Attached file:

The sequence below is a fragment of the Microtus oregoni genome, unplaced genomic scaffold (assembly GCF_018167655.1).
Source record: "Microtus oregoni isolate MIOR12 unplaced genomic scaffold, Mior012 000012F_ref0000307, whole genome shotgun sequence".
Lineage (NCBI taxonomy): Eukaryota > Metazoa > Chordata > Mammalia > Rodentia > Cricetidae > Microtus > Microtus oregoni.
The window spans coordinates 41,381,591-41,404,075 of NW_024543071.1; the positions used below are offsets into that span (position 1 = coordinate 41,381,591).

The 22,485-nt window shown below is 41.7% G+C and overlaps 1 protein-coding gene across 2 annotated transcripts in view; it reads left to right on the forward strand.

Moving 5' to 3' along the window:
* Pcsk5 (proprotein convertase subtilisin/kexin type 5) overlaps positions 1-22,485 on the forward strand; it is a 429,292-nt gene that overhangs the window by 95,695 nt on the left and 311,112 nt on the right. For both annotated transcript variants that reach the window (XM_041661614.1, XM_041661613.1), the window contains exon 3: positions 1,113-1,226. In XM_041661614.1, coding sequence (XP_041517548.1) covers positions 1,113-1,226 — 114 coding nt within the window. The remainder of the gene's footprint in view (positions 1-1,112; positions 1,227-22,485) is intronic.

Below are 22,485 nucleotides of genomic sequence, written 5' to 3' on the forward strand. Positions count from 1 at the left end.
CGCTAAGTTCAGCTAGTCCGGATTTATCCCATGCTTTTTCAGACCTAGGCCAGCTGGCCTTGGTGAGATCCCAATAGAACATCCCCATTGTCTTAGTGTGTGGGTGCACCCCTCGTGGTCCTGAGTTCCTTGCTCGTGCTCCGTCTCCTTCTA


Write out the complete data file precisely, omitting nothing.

The sequence below is a fragment of the Microtus oregoni genome, unplaced genomic scaffold (assembly GCF_018167655.1).
Source record: "Microtus oregoni isolate MIOR12 unplaced genomic scaffold, Mior012 000012F_ref0000307, whole genome shotgun sequence".
Lineage (NCBI taxonomy): Eukaryota > Metazoa > Chordata > Mammalia > Rodentia > Cricetidae > Microtus > Microtus oregoni.
The window spans coordinates 41,381,591-41,404,075 of NW_024543071.1; the positions used below are offsets into that span (position 1 = coordinate 41,381,591).

The 22,485-nt window shown below is 41.7% G+C and overlaps 1 protein-coding gene across 2 annotated transcripts in view; it reads left to right on the forward strand.

Moving 5' to 3' along the window:
* Pcsk5 (proprotein convertase subtilisin/kexin type 5) overlaps positions 1-22,485 on the forward strand; it is a 429,292-nt gene that overhangs the window by 95,695 nt on the left and 311,112 nt on the right. For both annotated transcript variants that reach the window (XM_041661614.1, XM_041661613.1), the window contains exon 3: positions 1,113-1,226. In XM_041661614.1, coding sequence (XP_041517548.1) covers positions 1,113-1,226 — 114 coding nt within the window. The remainder of the gene's footprint in view (positions 1-1,112; positions 1,227-22,485) is intronic.

Below are 22,485 nucleotides of genomic sequence, written 5' to 3' on the forward strand. Positions count from 1 at the left end.
CGCTAAGTTCAGCTAGTCCGGATTTATCCCATGCTTTTTCAGACCTAGGCCAGCTGGCCTTGGTGAGATCCCAATAGAACATCCCCATTGTCTTAGTGTGTGGGTGCACCCCTCGTGGTCCTGAGTTCCTTGCTCGTGCTCCGTCTCCTTCTA